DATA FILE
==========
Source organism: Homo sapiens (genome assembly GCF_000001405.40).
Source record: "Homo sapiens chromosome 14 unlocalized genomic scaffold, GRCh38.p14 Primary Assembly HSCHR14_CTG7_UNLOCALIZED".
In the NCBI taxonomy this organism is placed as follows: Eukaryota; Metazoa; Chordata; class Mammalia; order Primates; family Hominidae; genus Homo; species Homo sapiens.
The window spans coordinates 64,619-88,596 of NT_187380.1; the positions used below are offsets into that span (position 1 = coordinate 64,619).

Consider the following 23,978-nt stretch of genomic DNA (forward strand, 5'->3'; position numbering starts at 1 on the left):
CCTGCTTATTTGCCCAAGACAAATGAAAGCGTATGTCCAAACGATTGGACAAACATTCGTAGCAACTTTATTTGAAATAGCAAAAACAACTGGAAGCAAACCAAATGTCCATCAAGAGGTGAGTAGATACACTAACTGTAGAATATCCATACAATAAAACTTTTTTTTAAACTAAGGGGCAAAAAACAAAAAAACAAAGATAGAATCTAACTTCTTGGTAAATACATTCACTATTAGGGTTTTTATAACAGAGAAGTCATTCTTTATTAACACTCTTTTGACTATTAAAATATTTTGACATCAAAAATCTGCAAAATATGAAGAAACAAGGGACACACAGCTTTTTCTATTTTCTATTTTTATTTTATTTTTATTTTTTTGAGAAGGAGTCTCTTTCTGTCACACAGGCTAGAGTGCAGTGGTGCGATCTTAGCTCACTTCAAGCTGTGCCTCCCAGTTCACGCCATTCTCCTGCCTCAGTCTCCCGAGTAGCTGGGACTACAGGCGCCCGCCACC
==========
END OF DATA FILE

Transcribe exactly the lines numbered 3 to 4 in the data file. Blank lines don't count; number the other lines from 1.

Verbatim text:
In the NCBI taxonomy this organism is placed as follows: Eukaryota; Metazoa; Chordata; class Mammalia; order Primates; family Hominidae; genus Homo; species Homo sapiens.
The window spans coordinates 64,619-88,596 of NT_187380.1; the positions used below are offsets into that span (position 1 = coordinate 64,619).